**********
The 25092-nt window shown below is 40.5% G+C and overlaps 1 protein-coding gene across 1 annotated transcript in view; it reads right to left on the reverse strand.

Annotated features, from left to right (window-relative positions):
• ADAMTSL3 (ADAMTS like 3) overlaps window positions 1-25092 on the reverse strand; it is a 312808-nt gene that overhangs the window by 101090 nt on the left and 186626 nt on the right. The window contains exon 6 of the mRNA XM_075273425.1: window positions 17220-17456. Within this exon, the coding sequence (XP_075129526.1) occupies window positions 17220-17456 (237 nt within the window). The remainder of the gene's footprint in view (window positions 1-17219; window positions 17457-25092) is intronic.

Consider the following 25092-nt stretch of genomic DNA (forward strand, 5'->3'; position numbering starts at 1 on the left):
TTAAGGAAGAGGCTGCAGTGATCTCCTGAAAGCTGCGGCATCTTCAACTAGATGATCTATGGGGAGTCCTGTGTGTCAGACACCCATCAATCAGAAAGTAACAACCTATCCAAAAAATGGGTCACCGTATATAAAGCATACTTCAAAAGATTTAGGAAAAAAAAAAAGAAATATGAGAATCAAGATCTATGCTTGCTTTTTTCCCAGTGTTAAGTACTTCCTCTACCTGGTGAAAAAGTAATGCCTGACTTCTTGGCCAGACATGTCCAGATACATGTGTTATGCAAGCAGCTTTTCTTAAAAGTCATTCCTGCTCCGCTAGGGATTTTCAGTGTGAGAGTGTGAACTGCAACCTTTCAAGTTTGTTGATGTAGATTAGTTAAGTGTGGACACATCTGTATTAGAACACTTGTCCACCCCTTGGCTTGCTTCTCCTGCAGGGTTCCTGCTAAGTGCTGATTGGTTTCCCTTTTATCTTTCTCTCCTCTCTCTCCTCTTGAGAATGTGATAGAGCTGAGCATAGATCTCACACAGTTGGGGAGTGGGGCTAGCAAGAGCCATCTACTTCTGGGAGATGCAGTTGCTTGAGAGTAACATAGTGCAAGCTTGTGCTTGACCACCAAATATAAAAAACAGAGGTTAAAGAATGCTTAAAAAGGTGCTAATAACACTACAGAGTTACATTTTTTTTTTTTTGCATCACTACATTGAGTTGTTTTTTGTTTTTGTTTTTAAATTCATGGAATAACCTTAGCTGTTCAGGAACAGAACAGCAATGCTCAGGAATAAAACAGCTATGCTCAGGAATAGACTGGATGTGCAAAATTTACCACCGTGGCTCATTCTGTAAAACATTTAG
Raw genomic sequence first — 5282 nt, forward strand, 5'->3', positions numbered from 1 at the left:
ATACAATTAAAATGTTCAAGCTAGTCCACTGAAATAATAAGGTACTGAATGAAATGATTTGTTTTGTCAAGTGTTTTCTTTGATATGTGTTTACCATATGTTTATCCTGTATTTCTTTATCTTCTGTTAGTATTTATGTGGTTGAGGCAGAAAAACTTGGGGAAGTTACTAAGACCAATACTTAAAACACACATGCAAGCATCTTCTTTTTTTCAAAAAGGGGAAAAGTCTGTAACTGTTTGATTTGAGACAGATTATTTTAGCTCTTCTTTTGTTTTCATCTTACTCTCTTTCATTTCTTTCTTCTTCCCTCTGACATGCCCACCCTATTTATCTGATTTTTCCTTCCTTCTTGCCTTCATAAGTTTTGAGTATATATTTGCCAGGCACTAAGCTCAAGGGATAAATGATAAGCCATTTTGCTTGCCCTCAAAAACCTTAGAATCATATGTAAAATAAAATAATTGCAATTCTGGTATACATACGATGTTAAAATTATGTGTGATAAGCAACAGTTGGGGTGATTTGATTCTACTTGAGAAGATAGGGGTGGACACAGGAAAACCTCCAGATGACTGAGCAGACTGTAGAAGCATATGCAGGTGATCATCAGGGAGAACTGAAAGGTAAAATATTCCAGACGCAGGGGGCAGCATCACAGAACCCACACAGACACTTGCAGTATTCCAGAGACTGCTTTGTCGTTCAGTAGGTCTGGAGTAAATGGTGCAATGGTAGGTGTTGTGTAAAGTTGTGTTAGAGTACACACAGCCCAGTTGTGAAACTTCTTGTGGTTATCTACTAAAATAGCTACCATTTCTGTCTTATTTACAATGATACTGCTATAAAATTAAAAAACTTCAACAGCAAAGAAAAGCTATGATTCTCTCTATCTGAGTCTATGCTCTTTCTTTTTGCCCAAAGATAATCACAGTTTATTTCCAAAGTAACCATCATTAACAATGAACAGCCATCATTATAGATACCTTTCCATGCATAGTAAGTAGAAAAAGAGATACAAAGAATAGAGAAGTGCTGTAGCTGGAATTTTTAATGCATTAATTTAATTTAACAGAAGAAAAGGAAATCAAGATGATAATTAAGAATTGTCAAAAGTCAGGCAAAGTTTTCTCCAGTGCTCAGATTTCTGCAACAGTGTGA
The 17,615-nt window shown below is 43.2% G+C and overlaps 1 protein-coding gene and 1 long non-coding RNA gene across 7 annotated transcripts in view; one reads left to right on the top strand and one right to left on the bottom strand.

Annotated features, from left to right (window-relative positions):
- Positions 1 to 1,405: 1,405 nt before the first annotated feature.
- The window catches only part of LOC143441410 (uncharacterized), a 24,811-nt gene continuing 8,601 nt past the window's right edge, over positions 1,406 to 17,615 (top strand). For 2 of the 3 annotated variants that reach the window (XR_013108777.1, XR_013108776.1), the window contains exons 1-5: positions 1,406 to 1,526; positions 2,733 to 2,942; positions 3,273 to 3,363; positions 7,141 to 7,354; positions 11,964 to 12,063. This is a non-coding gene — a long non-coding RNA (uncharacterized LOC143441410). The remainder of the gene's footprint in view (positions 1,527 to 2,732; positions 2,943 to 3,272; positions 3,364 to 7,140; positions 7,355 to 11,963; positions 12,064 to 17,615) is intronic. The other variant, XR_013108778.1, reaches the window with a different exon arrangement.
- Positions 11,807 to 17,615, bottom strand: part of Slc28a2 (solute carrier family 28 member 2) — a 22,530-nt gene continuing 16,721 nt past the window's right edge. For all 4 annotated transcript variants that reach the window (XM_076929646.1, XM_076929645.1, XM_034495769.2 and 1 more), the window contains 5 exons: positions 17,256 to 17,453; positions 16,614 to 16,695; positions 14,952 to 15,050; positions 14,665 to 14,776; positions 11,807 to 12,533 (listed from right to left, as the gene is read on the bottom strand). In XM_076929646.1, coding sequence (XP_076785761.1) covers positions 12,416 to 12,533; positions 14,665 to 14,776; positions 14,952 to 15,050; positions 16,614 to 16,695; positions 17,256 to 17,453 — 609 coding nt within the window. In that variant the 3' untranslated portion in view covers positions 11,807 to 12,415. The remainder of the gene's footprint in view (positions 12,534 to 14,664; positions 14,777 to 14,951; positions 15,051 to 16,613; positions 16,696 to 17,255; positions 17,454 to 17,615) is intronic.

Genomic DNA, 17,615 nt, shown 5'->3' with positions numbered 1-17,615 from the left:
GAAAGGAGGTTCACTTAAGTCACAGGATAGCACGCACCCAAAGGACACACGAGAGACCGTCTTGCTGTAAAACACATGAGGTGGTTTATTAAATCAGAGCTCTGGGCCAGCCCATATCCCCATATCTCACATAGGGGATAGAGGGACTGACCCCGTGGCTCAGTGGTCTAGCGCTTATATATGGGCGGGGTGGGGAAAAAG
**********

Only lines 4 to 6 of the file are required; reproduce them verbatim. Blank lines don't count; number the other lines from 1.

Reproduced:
Consider the following 25092-nt stretch of genomic DNA (forward strand, 5'->3'; position numbering starts at 1 on the left):
TTAAGGAAGAGGCTGCAGTGATCTCCTGAAAGCTGCGGCATCTTCAACTAGATGATCTATGGGGAGTCCTGTGTGTCAGACACCCATCAATCAGAAAGTAACAACCTATCCAAAAAATGGGTCACCGTATATAAAGCATACTTCAAAAGATTTAGGAAAAAAAAAAAGAAATATGAGAATCAAGATCTATGCTTGCTTTTTTCCCAGTGTTAAGTACTTCCTCTACCTGGTGAAAAAGTAATGCCTGACTTCTTGGCCAGACATGTCCAGATACATGTGTTATGCAAGCAGCTTTTCTTAAAAGTCATTCCTGCTCCGCTAGGGATTTTCAGTGTGAGAGTGTGAACTGCAACCTTTCAAGTTTGTTGATGTAGATTAGTTAAGTGTGGACACATCTGTATTAGAACACTTGTCCACCCCTTGGCTTGCTTCTCCTGCAGGGTTCCTGCTAAGTGCTGATTGGTTTCCCTTTTATCTTTCTCTCCTCTCTCTCCTCTTGAGAATGTGATAGAGCTGAGCATAGATCTCACACAGTTGGGGAGTGGGGCTAGCAAGAGCCATCTACTTCTGGGAGATGCAGTTGCTTGAGAGTAACATAGTGCAAGCTTGTGCTTGACCACCAAATATAAAAAACAGAGGTTAAAGAATGCTTAAAAAGGTGCTAATAACACTACAGAGTTACATTTTTTTTTTTTTGCATCACTACATTGAGTTGTTTTTTGTTTTTGTTTTTAAATTCATGGAATAACCTTAGCTGTTCAGGAACAGAACAGCAATGCTCAGGAATAAAACAGCTATGCTCAGGAATAGACTGGATGTGCAAAATTTACCACCGTGGCTCATTCTGTAAAACATTTAG
Raw genomic sequence first — 5282 nt, forward strand, 5'->3', positions numbered from 1 at the left: